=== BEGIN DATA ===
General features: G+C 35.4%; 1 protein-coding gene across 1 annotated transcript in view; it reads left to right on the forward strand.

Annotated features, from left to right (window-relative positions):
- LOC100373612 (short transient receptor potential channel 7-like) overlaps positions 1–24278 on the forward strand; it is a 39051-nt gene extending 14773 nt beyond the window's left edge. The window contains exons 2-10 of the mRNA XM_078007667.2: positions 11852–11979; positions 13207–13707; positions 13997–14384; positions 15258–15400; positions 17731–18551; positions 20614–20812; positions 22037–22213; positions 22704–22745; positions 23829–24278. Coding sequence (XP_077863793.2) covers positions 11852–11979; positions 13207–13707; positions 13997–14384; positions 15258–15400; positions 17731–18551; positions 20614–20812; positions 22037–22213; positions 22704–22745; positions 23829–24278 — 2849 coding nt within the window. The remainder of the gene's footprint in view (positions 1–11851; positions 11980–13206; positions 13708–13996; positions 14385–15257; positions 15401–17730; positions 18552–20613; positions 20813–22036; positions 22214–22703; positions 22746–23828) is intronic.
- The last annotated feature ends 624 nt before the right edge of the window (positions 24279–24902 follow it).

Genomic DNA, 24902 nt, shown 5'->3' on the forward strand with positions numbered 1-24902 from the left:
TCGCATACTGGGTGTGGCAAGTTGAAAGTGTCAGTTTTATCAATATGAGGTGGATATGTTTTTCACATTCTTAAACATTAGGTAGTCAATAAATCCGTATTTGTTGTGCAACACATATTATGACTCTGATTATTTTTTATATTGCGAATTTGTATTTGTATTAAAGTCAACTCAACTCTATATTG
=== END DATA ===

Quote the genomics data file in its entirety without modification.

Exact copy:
General features: G+C 35.4%; 1 protein-coding gene across 1 annotated transcript in view; it reads left to right on the forward strand.

Annotated features, from left to right (window-relative positions):
- LOC100373612 (short transient receptor potential channel 7-like) overlaps positions 1–24278 on the forward strand; it is a 39051-nt gene extending 14773 nt beyond the window's left edge. The window contains exons 2-10 of the mRNA XM_078007667.2: positions 11852–11979; positions 13207–13707; positions 13997–14384; positions 15258–15400; positions 17731–18551; positions 20614–20812; positions 22037–22213; positions 22704–22745; positions 23829–24278. Coding sequence (XP_077863793.2) covers positions 11852–11979; positions 13207–13707; positions 13997–14384; positions 15258–15400; positions 17731–18551; positions 20614–20812; positions 22037–22213; positions 22704–22745; positions 23829–24278 — 2849 coding nt within the window. The remainder of the gene's footprint in view (positions 1–11851; positions 11980–13206; positions 13708–13996; positions 14385–15257; positions 15401–17730; positions 18552–20613; positions 20813–22036; positions 22214–22703; positions 22746–23828) is intronic.
- The last annotated feature ends 624 nt before the right edge of the window (positions 24279–24902 follow it).

Genomic DNA, 24902 nt, shown 5'->3' on the forward strand with positions numbered 1-24902 from the left:
TCGCATACTGGGTGTGGCAAGTTGAAAGTGTCAGTTTTATCAATATGAGGTGGATATGTTTTTCACATTCTTAAACATTAGGTAGTCAATAAATCCGTATTTGTTGTGCAACACATATTATGACTCTGATTATTTTTTATATTGCGAATTTGTATTTGTATTAAAGTCAACTCAACTCTATATTG